He was awarded a bar to his Military Medal for “reconnaissance under great risk during the Battle of Passchendaele (Ypres sector)”, London Gazette February 23, 1918.

Edward remained in charge of the scouting detachment until he was wounded on the morning of September 27, 1918 at St Quentin. He was sent home to the UK and was admitted for treatment at Nell Lane Military Hospital in Manchester. In April 1919 he was discharged as “permanently disabled”.

Life After Being Discharged

After being discharged from the army, Davies struggled to find work. He had previously been a coal miner, but due to the injury to his right arm, was unable to do physical labour of any sort. According to the Ministry of Pensions, he had left the army with a disability of “6-15%” resulting in a very meagre pay out.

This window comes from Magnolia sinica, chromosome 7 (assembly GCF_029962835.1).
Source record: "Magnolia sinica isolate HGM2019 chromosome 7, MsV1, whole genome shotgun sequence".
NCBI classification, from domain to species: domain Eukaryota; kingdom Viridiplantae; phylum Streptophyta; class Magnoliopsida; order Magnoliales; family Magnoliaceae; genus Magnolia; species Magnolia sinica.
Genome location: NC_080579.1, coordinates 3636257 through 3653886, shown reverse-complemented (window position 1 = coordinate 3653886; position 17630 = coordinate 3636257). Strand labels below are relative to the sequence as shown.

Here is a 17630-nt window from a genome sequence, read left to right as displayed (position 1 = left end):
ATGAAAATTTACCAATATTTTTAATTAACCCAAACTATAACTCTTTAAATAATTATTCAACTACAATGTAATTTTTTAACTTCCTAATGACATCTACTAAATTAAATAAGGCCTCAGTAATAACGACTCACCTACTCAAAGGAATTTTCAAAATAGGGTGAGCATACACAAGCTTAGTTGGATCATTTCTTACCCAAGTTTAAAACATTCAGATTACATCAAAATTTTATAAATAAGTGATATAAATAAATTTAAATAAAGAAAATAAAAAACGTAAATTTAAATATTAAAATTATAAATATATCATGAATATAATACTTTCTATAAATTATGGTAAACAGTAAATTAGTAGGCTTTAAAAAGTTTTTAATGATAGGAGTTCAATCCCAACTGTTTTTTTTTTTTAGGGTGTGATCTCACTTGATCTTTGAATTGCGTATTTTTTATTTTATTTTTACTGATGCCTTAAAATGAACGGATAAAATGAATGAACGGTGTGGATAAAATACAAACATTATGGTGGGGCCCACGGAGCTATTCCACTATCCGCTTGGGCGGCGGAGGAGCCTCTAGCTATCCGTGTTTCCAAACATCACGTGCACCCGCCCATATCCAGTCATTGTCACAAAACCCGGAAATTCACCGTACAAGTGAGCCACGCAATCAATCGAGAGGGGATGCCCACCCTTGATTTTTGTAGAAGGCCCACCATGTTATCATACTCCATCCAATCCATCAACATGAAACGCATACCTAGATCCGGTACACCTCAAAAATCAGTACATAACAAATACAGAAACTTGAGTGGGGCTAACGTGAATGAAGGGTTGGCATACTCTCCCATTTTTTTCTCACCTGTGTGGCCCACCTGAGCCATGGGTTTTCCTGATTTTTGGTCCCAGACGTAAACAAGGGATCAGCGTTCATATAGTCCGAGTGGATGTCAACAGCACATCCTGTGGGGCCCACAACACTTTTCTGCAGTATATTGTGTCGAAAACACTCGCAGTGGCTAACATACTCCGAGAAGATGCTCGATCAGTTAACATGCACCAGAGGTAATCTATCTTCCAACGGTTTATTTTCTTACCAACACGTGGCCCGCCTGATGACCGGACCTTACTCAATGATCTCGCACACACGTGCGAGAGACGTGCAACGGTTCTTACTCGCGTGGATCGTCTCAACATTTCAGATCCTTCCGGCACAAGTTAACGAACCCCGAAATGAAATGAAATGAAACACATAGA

In 1922, he took his grievance to a Pensions Appeal Tribunal, held at the Law Courts in Cardiff, where he argued that his disability was causing him ‘weekly financial loss’.

He wrote on his appeal application: “I am physically unable to return to my pre-war occupation. My arm is deformed and consequently it is with difficulty and pain that I perform my current occupation. I see no hope in an improvement of the condition… therefore I realise I am to be ‘handicapped’ throughout my life…

The Tribunal overturned the original decision and categorised him as permanently 25% disabled. His pension was increased accordingly.

A Unique Object

While we had letters written by Sergeant Davies, we were curious to know if any other items in the collection may be in the museum. Within our collections management system, we were pleasantly surprised that we did in fact have something of his. It was the x-rays of when he was wounded! Certainly a unique item in our collection which now links two collections and most importantly, two friends.

  • Sgt Davies X-ray
  • Sgt Davies X-Ray